About Haltom City
Haltom City is a diverse, majority working-class city located between Dallas and Fort Worth in Tarrant County, TX. Haltom City is minutes from both the DFW Airport and Downtown Fort Worth with direct access to major highways including I-820 and SH-121. Due to an outdated and restrictive use matrix that discourages new business and deters growth, several areas of Haltom City have seen a decline in small businesses which provided goods and services and were a significant source of jobs, including the once-thriving automotive industry. However, Haltom City can reverse this trend and should prioritize development of inner-city land and vacant buildings, particularly in the major corridors close to the city’s center. The city is financially healthy with a capable manager and staff who would like to see diverse business development occur and need the support of the City Council to make it happen.

About Haltom United Business Alliance
Haltom United Business Alliance (HUBA) wants to give members of Haltom City’s business community an advocate and to keep those businesses informed about issues that affect them. They want to make sure Haltom City is business friendly and nurtures small business growth, including automotive businesses in the industrial districts, and bring more restaurants including breweries and eventually a major grocery store to the city. New businesses and growth in existing businesses will create a stronger tax base which will allow the city to pay its first responders wages that are competitive with surrounding cities while improving Haltom City’s facilities and infrastructure. HUBA believes that the southern and central parts of the city need a revitalization plan, to prevent further degradation in those areas, and wants that to happen before the inner-city experiences increased crime and more blight. As retail and office uses are in decline, it’s more critical than ever to attract new businesses. They believe that such a plan requires a strong relationship and support of the business community. Anyone who owns a business in Haltom City is eligible to join HUBA. Dues are $20 annually or $50 for a lifetime membership, and membership is 100% confidential. To join, contact Joe Palmer at (682) 310-0591 or by email at Visit the group’s Facebook at Haltom United Business Alliance.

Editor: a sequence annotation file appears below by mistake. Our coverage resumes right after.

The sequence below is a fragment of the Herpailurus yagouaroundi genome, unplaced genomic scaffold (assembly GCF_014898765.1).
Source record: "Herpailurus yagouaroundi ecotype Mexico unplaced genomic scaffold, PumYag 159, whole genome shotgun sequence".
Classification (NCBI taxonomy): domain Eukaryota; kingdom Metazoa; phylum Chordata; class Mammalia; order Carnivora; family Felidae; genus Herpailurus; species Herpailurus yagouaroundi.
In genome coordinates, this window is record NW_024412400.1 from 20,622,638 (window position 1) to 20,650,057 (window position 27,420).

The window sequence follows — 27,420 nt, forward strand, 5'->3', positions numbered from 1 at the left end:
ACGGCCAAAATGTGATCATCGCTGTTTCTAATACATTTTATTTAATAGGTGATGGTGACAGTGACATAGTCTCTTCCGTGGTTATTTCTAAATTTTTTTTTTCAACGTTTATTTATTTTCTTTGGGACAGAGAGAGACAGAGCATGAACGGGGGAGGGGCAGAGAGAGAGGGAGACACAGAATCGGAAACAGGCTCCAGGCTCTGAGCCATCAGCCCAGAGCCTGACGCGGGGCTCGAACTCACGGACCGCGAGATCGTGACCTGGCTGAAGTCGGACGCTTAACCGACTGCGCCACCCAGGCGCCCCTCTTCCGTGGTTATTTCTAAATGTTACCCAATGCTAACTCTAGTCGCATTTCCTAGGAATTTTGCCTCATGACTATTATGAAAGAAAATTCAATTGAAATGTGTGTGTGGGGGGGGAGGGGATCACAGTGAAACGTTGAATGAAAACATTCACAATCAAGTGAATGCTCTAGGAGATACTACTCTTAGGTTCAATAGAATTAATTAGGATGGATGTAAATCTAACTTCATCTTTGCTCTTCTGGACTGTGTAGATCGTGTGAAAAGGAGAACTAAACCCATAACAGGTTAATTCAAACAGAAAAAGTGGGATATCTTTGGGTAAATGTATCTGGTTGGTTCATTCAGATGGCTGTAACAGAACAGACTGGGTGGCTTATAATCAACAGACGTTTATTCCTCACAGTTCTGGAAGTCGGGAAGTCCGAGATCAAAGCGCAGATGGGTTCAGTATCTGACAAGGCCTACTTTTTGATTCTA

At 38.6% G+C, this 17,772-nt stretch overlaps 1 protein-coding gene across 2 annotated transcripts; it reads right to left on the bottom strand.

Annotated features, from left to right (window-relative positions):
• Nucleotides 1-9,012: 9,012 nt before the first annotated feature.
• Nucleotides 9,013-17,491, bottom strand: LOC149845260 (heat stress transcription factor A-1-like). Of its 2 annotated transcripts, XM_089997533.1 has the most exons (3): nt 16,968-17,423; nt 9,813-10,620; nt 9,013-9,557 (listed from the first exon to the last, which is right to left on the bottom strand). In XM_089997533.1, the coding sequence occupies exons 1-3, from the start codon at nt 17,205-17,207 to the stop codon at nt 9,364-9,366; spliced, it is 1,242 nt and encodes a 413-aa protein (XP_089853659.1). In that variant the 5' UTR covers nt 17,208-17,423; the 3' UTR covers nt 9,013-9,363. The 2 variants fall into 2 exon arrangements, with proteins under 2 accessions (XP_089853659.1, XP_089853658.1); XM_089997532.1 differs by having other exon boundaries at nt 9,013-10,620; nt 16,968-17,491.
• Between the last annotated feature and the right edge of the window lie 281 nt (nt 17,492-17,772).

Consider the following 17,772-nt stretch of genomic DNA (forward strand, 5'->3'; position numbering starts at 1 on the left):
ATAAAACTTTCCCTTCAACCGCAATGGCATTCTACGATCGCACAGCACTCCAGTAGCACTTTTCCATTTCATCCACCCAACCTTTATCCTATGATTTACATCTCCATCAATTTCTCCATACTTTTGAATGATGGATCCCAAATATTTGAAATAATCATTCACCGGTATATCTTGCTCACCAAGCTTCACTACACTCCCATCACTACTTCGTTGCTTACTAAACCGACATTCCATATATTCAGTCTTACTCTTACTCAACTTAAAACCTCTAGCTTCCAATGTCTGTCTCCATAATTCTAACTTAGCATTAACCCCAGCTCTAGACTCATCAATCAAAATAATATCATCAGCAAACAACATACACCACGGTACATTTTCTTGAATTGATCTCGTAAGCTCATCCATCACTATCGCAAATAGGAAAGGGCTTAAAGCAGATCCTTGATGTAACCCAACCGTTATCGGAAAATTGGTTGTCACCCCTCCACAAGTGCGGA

About Make Haltom City Thrive Again
Make Haltom City Thrive Again is a movement to return prosperity to the older parts of South and Central Haltom City by luring the small businesses that have left over the past decades back to Haltom City. A vibrant business community not only allows for greater employment and choice of goods and services, but also can ease the tax burden on residents. The movement is led by local entrepreneur and business owner Ron Sturgeon. For more on Sturgeon’s ideas and background, check out his book, Keeping the Lights on Downtown in America’s Small Cities and watch the videos on his Facebook page. Ron is also the founder of the Haltom United Business Alliance (HUBA) which represents existing business interests in Haltom City and promotes growth of diverse businesses. HUBA is not a political action committee and does not endorse candidates. If/when Ron endorses candidates, he will do so on his own via the Make Haltom City Thrive Again organization.

For the original version of this press release, please visit here